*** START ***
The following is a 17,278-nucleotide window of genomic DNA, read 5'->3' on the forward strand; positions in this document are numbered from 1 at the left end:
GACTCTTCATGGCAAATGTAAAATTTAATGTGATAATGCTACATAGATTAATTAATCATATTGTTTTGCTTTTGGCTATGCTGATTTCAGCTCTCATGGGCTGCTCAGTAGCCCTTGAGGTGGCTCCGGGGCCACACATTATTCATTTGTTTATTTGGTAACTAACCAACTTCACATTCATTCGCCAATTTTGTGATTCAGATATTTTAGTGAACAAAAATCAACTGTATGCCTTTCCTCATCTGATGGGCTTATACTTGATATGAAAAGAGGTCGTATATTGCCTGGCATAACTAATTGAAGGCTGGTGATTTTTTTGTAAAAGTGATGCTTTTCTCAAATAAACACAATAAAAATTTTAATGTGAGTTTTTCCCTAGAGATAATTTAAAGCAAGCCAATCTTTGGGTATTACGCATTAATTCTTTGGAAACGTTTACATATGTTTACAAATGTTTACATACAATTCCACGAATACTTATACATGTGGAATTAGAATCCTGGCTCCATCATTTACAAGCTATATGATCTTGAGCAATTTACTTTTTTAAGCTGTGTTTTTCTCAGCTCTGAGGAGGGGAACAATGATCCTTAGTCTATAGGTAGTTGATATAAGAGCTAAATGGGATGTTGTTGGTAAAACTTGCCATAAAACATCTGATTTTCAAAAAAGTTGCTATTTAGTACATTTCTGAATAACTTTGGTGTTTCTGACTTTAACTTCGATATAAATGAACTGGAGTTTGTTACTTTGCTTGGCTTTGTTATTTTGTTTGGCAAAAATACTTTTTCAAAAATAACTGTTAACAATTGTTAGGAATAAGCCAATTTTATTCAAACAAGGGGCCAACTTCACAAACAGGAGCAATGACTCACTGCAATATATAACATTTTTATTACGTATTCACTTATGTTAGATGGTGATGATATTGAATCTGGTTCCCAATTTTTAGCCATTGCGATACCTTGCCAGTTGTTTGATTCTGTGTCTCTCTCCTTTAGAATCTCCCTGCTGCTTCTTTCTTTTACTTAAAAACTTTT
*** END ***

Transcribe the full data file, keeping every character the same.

The following is a 17,278-nucleotide window of genomic DNA, read 5'->3' on the forward strand; positions in this document are numbered from 1 at the left end:
GACTCTTCATGGCAAATGTAAAATTTAATGTGATAATGCTACATAGATTAATTAATCATATTGTTTTGCTTTTGGCTATGCTGATTTCAGCTCTCATGGGCTGCTCAGTAGCCCTTGAGGTGGCTCCGGGGCCACACATTATTCATTTGTTTATTTGGTAACTAACCAACTTCACATTCATTCGCCAATTTTGTGATTCAGATATTTTAGTGAACAAAAATCAACTGTATGCCTTTCCTCATCTGATGGGCTTATACTTGATATGAAAAGAGGTCGTATATTGCCTGGCATAACTAATTGAAGGCTGGTGATTTTTTTGTAAAAGTGATGCTTTTCTCAAATAAACACAATAAAAATTTTAATGTGAGTTTTTCCCTAGAGATAATTTAAAGCAAGCCAATCTTTGGGTATTACGCATTAATTCTTTGGAAACGTTTACATATGTTTACAAATGTTTACATACAATTCCACGAATACTTATACATGTGGAATTAGAATCCTGGCTCCATCATTTACAAGCTATATGATCTTGAGCAATTTACTTTTTTAAGCTGTGTTTTTCTCAGCTCTGAGGAGGGGAACAATGATCCTTAGTCTATAGGTAGTTGATATAAGAGCTAAATGGGATGTTGTTGGTAAAACTTGCCATAAAACATCTGATTTTCAAAAAAGTTGCTATTTAGTACATTTCTGAATAACTTTGGTGTTTCTGACTTTAACTTCGATATAAATGAACTGGAGTTTGTTACTTTGCTTGGCTTTGTTATTTTGTTTGGCAAAAATACTTTTTCAAAAATAACTGTTAACAATTGTTAGGAATAAGCCAATTTTATTCAAACAAGGGGCCAACTTCACAAACAGGAGCAATGACTCACTGCAATATATAACATTTTTATTACGTATTCACTTATGTTAGATGGTGATGATATTGAATCTGGTTCCCAATTTTTAGCCATTGCGATACCTTGCCAGTTGTTTGATTCTGTGTCTCTCTCCTTTAGAATCTCCCTGCTGCTTCTTTCTTTTACTTAAAAACTTTT